The close of A Shrew features the Lord putting an end to the trick on Sly by placing him back in the spot he was found and leaving him to think his becoming a Lord was “the bravest / dream […] that ever thouhadst in all thy life,” (15.11-12). When the innkeeper finds him and insists he go home to his wife who must surely be livid at his disappearance, Sly insists that he “know[s] now how to tame a shrew,” and therefore is not worried by his wife’s disapproval, implying that he will go on to perpetuate this method of dominance (15.15). The audience is hereby handed a completed, virtually unquestionable taming plot that does not leave room for interpretation.
The Conscious Dissociation of the Lord Christopher Sly
Shakespeare’s adaptation, on the other hand, very intentionally abandons Sly after the Induction and opens the floor for interpretation of Kate’s taming because he is not introduced to nor directly witnesses Kate’s taming as he does in A Shrew, and therefore does not directly influence its moral. Keeping Sly on as he was in A Shrew would have severely limited Shakespeare’s ability to tinker with the play, and he was nothing if not an almighty tinkerer (Kuhl). Had Sly come in to present the moral of the story (i.e. that women are easily systematically dominated, and that such behavior is socially acceptable) as he does in A Shrew, there would be no room for the audience to interpret the central plot line: whether Kate has truly been tamed.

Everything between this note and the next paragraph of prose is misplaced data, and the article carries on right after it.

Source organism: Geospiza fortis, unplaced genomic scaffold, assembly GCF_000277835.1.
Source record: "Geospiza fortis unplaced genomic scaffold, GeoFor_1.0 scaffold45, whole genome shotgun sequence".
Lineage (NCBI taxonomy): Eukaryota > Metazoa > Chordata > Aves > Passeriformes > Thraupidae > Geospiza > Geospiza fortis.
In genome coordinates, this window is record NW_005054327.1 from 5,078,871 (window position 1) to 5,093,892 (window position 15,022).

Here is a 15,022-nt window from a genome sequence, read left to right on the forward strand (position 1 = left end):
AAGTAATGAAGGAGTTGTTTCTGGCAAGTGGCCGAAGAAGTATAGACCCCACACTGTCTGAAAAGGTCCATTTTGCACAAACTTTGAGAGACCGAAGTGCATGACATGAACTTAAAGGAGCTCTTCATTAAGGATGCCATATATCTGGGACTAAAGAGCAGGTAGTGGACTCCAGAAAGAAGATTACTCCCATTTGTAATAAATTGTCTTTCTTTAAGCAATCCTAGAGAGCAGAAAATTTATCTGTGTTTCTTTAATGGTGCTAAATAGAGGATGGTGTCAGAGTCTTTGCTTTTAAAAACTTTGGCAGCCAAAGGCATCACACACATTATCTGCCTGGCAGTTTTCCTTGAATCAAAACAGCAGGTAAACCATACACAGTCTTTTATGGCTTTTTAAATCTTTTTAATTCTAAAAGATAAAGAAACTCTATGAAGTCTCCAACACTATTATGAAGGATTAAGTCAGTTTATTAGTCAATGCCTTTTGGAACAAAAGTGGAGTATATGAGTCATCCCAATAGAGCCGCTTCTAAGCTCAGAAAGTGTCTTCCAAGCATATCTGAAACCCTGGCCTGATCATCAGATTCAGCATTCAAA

Shakespeare’s portrayal of Sly is not forgiving. He is a drunken beggar who has nothing in life. The Lord’s morally troubling decision to trick Sly into believing that he is a Lord is completely overshadowed by the fact that Sly is too dumb to realize that he’s being had. Ernest P. Kuhl’s article “Shakespeare’s Purpose in Dropping Sly,” asserts that Shakespeare’s stress on plays being as life-like as possible was his way of making the audience relate to the characters and their experiences. “For Shakespeare to have pursued a like method [as A Shrew] would have been a transgression of all laws of realism,” and “his presence and comments would dissipate the spectator’s interest in a remarkably clever and entertaining plot,” (Kuhl 323, 324). Once it is clear that the moral of A Shrew could not be inartistically laid out for the audience, there was no real reason to keep Sly on the stage, and Shakespeare’s reasons for choosing to include the Induction at all come under the scrutiny of the audience. His creative license allowed him to put together a play that altered what it meant to participate as an audience member. Once concerned with the doings of the tamer and the shrew, Sly fades away unnoticed.